Author: Ann A. Shank, former County Historian
Source: Sarasota County History Center
The Tin Can Tourists of the World organized at DeSoto Park in Tampa after World War I and had a major impact on tourism in Sarasota, especially in the 1930s. Their membership card listed their purposes: to unite fraternally all auto campers, to provide clean and wholesome entertainment at all campfires and to help enforce the rules governing all camp grounds. Their emblem was a tin can worn on the front of the car. A local group of Tin Can Tourists organized in January 1921 with eleven members. The title of their presiding officer was “Chief Tin Can Opener.” While Tin Canners came to Sarasota during the 1920s, staying in a number of auto camps around the city, it was not until 1932 that Sarasota hosted the winter convention of the TCT.
In 1931 Mayor E.A. Smith and other community leaders decided to lure the annual TCT convention away from Arcadia, where it had been conducted for a number of years. A motorcade of nearly 250 cars drove from Sarasota to Arcadia, parking in the camp. Carrying banners inviting the TCT to Sarasota, community leaders distributed free copies of the Sarasota Herald and gave speeches promoting the change in venue. The Sarasota Bay Post 30 American Legion Band presented a concert to the 2,000 campers. When the vote was counted, Sarasota had won the contest.
From 1932 to 1938 the winter TCT convention met in Sarasota, just east of the Payne Park ball field. Several thousand campers attended each year and participated in a variety of activities. The annual TCT parade along Main Street included trailers from the modern to the historic, floats representing the camper's home states, clowns and a number of bands.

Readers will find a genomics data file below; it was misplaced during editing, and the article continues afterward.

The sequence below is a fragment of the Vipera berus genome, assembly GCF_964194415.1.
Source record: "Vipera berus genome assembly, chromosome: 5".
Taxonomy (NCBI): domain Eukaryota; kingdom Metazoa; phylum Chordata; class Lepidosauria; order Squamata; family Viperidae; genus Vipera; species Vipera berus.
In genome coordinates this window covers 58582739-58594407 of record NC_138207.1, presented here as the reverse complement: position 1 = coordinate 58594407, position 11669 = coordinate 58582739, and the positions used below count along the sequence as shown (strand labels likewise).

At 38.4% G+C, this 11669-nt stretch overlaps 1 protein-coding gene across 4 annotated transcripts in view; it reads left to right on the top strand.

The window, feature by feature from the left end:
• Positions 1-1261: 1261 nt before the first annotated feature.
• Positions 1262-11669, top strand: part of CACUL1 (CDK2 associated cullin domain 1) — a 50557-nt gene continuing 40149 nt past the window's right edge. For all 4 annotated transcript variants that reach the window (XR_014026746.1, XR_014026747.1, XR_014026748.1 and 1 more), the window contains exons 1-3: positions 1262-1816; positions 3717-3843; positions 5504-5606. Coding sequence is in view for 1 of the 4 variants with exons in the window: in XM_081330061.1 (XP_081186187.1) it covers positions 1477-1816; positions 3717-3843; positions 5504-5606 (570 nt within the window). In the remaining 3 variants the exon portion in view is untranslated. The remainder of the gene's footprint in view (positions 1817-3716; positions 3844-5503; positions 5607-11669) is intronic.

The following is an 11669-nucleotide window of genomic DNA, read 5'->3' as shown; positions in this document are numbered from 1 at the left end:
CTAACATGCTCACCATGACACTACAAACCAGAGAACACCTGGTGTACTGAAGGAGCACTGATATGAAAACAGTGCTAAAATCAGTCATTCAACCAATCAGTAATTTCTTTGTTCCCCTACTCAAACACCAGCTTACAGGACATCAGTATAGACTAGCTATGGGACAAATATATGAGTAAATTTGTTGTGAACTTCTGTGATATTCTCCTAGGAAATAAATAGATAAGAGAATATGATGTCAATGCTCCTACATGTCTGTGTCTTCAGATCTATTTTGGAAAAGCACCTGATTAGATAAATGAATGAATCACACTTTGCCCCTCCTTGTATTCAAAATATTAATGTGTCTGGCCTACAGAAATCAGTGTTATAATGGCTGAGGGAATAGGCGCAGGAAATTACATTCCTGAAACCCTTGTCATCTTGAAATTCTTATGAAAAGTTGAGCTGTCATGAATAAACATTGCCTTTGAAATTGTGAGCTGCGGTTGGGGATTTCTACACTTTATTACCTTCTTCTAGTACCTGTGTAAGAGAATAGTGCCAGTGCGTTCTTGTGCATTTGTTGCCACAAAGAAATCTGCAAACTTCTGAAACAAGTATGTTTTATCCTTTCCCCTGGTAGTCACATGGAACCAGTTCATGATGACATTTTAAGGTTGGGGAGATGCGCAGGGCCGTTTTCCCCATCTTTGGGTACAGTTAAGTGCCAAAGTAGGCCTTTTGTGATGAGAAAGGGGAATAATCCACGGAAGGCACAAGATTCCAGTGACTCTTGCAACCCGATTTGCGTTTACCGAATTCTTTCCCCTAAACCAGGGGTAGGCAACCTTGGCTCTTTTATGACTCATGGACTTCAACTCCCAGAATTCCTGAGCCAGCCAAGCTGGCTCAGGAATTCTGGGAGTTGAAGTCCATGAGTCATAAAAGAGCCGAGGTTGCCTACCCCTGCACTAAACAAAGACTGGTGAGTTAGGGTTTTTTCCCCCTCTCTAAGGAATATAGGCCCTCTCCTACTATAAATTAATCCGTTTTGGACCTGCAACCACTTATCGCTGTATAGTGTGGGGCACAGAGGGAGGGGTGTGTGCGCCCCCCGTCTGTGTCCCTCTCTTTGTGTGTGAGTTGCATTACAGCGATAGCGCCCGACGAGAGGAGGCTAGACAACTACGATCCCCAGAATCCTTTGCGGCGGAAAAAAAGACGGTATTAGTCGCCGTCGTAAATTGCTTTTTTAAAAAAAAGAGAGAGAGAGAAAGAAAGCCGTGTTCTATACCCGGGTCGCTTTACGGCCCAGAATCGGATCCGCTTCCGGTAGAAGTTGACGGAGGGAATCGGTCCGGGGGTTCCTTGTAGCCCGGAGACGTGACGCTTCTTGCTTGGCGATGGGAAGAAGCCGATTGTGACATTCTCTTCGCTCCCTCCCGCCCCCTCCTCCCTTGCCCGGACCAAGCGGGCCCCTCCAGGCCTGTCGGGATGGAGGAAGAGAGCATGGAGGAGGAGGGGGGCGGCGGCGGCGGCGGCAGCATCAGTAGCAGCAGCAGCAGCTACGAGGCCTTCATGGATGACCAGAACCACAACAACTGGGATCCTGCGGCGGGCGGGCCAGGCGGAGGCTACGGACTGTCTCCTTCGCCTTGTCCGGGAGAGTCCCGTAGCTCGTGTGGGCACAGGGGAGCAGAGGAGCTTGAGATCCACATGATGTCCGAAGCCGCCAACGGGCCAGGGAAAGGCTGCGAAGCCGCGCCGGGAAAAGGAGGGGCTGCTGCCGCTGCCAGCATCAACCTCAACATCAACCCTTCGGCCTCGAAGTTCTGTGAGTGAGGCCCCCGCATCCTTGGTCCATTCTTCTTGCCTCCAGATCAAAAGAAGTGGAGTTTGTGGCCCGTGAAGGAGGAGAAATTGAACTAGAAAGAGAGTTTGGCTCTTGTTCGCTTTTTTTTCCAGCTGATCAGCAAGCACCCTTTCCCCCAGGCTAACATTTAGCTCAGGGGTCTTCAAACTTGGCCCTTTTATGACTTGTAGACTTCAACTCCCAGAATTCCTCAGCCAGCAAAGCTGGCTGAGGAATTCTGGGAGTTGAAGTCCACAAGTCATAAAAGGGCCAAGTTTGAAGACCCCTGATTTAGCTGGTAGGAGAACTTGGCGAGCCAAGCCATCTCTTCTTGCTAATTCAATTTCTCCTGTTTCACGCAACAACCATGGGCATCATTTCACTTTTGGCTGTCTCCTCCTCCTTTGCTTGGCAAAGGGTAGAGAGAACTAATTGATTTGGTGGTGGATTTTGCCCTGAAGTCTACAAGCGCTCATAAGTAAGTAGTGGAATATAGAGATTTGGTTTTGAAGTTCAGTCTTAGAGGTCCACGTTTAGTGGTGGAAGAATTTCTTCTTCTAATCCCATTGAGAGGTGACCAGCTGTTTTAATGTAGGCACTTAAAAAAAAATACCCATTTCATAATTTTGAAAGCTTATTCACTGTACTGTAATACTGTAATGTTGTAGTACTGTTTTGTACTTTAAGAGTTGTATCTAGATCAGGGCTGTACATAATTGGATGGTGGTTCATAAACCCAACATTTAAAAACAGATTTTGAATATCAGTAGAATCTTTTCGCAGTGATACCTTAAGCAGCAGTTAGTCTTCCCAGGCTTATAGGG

While business meetings were scheduled several times during the week, more time was devoted t having fun. There were horseshoe and shuffleboard contests, baseball, boxing, wrestling and field sports. For those who preferred to sit, there were competitions in bridge, 500 and pinochle.
The TCT prided itself on the high standards of conduct for its members. Rules in their camps prohibited the use of liquor, firearms, open fires, vile language or disorderly conduct. Dishwater was not to be thrown on or around shrubbery. Quiet was kept between 11:00 p.m. and 7:00 a.m.
Although the “tin can” name had been considered a joke by both the members and public in the organization's early days, by the time the Tin Canners met in Sarasota, the name was taken seriously. Not only did it stand for tourists who cared for their camps, it also represented people who contributed much to the local economy. Businesses placed large display ads in the Sarasota Herald during the TCT convention and the Sarasota Merchants Association offered free bus shuttle service between the TCT grounds and Five Points.
Although the TCT is no longer around, Payne Park continued to invite and attract the tourist and resident alike. For many years, Payne Park was home to the Sarasota Mobile Home Park, a hub of activity for east and central Sarasota. The mobile home park was closed several years ago, and in 2008, Payne Park reopened with much fanfare as an extensive recreational park, delighting visitors and residents alike.